Letters

Letters to
the editor

A return to decency?

When I migrated here in the late 1970s from a failed democracy, Australia was about to enter a time of great optimism. During the past nine years, however, the rise of self-interest, mean-spiritedness, inequality and corruption has seen the retreat of human decency. You can “have a go” but only the favoured “get a go”. Exploitation of not just the vulnerable but those not judged to “belong” has become acceptable. Scott Morrison’s government has subjugated “people” to faceless entities such as “business” and “the economy”. Karen Middleton introduces us on the other hand to a man who seems to value humanity (“The four-quarter plan: Inside Albanese’s strategy to win”, May 14-20). It’s one of the greatest assets he would bring to government. If leaders can’t see beyond their own venal ambition, they will never serve with integrity. I have a fearful hope we may be on the cusp of decency again.

– Alison Stewart, Riverview, NSW

PM’s last-minute sell

Mike Seccombe (“What the Coalition is promising”, May 14-20) reports the Coalition economic promises are virtually matched dollar for dollar by the opposition. The beneficiaries are overwhelmingly people in higher income brackets. In a desperate last-minute bid to buy votes Scott Morrison has the edge, embracing socialism for the wealthy and releasing capitalism for the rest.

– Carmelo Bazzano, Epping, Vic

Wages and job security

The article by Paul Bongiorno (“The word is ‘absolutely’ ”, May 14-20) highlights the distress confronting wage earners in 2022. Since the introduction of enterprise agreements by a Labor government, the labour force has been decimated by the reduction in permanent hours for both full-time and part-time employees, and “casual hours” has become totally meaningless. WorkChoices has well and truly arrived and the days of awards protecting wages and conditions have long gone. Throw in low union membership and wage earners are extremely vulnerable. That an endorsement of a wage increase of 5.1 per cent that only reflects the inflation figure causes such grief to the Coalition defies belief. Workers need a government that will support the award system with increases in real wages, permanent employment and job security. The Coalition won’t do it and Labor will go some of the way, but employees need to be given a better deal than that offered by enterprise agreements and minimum wage systems. Labor should reinstate an award system that gives real wage increases. Employees can be protected from exploitation by joining employee associations. As a human resources and industrial relations manager, I saw firsthand the destruction of workers’ rights. The time to fix this problem is now.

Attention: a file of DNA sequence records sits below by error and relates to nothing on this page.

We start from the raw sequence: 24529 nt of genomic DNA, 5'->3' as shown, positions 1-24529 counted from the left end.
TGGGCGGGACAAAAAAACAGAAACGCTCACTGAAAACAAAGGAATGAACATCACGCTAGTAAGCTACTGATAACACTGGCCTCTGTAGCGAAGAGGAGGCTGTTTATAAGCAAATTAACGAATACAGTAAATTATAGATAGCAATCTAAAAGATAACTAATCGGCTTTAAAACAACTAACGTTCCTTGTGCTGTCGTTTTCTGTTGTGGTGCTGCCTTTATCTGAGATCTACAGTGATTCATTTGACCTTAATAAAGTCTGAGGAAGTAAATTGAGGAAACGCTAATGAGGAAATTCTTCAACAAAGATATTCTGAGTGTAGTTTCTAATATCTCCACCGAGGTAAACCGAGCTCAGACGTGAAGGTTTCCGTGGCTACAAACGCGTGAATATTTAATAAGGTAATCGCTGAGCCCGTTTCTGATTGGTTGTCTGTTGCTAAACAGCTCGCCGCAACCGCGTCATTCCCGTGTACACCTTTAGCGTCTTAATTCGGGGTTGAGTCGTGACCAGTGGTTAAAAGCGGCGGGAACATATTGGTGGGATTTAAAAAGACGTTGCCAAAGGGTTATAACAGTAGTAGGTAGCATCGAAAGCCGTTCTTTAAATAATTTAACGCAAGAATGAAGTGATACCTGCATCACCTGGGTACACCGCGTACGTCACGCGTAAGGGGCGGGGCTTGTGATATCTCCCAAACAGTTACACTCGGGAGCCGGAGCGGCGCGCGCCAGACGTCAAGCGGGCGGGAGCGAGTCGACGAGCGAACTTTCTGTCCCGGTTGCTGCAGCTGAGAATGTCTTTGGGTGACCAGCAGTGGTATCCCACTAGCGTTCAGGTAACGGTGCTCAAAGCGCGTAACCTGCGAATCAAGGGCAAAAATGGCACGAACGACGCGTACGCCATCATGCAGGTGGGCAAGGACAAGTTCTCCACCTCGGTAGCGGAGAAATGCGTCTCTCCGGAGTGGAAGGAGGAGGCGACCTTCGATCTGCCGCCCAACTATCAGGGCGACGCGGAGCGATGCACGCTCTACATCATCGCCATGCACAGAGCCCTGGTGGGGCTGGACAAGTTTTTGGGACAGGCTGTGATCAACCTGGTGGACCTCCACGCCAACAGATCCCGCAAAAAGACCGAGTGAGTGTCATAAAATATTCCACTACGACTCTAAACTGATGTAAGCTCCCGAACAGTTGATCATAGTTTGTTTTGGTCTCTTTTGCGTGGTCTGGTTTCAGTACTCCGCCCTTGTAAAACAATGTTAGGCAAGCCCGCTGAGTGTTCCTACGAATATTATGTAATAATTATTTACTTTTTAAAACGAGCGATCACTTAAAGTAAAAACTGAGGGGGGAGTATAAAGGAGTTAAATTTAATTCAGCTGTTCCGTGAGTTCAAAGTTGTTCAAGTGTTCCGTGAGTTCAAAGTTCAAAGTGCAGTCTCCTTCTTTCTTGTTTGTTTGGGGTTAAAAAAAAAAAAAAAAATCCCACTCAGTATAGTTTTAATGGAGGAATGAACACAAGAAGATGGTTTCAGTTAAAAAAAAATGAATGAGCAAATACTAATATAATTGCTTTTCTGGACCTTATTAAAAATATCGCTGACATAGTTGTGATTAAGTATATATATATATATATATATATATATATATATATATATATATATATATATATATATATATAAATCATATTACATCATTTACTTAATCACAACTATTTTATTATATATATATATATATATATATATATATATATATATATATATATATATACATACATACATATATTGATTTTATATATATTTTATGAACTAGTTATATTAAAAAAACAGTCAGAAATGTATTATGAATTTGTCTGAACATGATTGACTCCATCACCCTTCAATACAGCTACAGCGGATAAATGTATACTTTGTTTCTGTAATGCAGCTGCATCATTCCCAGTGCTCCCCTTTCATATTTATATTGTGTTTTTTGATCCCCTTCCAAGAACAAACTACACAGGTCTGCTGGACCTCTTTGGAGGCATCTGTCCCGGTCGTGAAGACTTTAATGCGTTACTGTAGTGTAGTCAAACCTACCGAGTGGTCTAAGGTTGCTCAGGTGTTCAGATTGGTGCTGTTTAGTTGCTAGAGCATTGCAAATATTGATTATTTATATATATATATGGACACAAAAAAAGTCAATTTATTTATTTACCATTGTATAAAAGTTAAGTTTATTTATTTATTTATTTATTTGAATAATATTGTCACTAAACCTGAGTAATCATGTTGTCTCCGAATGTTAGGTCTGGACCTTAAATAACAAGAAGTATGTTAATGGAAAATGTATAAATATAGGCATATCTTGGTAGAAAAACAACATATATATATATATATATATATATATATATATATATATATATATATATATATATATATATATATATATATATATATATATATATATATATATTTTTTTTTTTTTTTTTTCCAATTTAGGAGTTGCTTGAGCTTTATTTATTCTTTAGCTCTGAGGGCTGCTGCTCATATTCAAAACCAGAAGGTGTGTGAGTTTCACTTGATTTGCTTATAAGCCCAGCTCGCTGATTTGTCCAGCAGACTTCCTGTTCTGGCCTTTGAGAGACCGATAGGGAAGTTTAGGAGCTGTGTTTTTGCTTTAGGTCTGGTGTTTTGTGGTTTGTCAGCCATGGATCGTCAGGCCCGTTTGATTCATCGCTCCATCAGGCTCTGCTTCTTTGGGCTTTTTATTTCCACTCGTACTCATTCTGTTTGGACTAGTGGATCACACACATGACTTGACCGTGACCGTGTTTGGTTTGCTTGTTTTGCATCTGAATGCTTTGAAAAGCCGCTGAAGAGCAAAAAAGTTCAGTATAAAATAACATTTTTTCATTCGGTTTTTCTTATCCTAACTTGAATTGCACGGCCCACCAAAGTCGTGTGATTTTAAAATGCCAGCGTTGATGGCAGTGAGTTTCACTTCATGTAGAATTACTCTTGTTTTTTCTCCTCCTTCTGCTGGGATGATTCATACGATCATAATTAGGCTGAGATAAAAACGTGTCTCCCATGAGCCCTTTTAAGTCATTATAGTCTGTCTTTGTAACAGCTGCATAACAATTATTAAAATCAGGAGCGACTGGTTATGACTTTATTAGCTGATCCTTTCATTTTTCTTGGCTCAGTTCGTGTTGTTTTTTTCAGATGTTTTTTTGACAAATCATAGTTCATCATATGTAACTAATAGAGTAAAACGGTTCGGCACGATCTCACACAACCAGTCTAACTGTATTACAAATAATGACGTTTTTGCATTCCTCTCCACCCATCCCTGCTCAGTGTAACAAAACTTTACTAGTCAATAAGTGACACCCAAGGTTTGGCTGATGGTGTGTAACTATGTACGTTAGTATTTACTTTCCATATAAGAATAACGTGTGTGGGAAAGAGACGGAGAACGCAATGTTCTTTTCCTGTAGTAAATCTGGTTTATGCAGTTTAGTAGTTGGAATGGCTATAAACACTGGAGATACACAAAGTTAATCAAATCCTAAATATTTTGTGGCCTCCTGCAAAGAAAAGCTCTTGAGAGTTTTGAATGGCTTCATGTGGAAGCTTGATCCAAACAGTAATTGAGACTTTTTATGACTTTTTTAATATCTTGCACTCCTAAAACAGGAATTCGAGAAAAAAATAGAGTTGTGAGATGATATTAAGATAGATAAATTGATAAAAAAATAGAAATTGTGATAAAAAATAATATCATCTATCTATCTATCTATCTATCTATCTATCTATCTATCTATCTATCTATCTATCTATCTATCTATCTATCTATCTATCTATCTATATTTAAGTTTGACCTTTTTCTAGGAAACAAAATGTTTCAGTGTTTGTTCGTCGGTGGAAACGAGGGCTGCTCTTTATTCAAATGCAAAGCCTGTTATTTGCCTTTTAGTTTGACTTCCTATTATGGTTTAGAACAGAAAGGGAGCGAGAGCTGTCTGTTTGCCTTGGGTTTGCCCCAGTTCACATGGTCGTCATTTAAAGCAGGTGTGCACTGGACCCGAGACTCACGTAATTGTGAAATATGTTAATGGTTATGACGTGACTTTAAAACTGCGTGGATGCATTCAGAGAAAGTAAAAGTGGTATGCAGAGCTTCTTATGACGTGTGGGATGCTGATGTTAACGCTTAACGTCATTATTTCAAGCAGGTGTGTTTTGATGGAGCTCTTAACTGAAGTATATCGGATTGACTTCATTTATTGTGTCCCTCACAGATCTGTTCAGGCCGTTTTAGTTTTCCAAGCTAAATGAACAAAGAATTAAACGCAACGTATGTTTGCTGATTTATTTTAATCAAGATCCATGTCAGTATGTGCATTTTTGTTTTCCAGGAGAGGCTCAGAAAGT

– Daryl Regan, Eden Hills, SA

History repeating

John Hewson’s comparison of today’s Liberal Party with the old United Australia Party in 1943 is indeed apt (“We are in the mud”, May 14-20). In her thesis on the demise of the UAP, Sylvia Marchant wrote that “it had nothing to offer the electorate: not leadership, not policies, not a future, only criticism of, or reaction to, ALP policies”. Allegra Spender’s grandfather, Sir Percy, commented at the time “we were a doomed party, with no basic political philosophy to bind us together, a patchwork quilt of disparate and irreconcilable personalities”. When the election came, the UAP’s rhetoric was mostly negative with concentrated attacks on the prime minister, John Curtin. After its defeat, the UAP collapsed and was replaced by the Liberal Party under Robert Menzies. The only way today’s Liberal Party differs from the UAP is that there is no Menzies capable of picking up the pieces.

– Peter Nash, Fairlight, NSW

A harbinger of change

Fred Chaney is to be congratulated for his commentary on the need for a paradigm shift in our acceptance of the status quo of government, by the party and for the party (“This is what the major parties need”, May 14-20). The prosecution of his argument that “reform requires an external shock” linked perfectly with Thomas Kuhn popularising the words “paradigm shift” in his book The Structure of Scientific Revolutions. This phrase is also discussed in The Divine Dance by Richard Rohr with Mike Morrell: “Kuhn said that paradigm shifts become necessary when the plausibility structure of the previous paradigm becomes so full of holes and patchwork ‘fixes’ that a complete overhaul, which once looked utterly threatening, now appears as a lifeline.”

– Mark Golden, Wagga Wagga, NSW

Who gets a say

I find it incredible yet unsurprising that someone with the criminal history, documented episodes of domestic violence, known association with underworld figures, infidelity and drug use continues in the Seven Network’s top-shelf AFL commentary team (Martin McKenzie-Murray, “Resurrection of the ‘King’ ”, May 14-20). Perhaps all the more remarkable is the halo effect Wayne Carey continues to benefit from after all these years. The conflation of his football talent and his commentary ability is undeserved. His presence at the highest echelons of the AFL and media reminds all of us who really has privilege in Australia in 2022. We all remember the hostility directed towards Nicky Winmar, Adam Goodes and Héritier Lumumba for simply playing the game.

– Benjamin Ng, Balaclava, NSW

Letters are welcome: [email protected]
Please include your full name and address and a daytime telephone number. Letters may be edited for length and content, and may be published in print and online. Letters should not exceed 150 words.

This article was first published in the print edition of The Saturday Paper on May 21, 2022.

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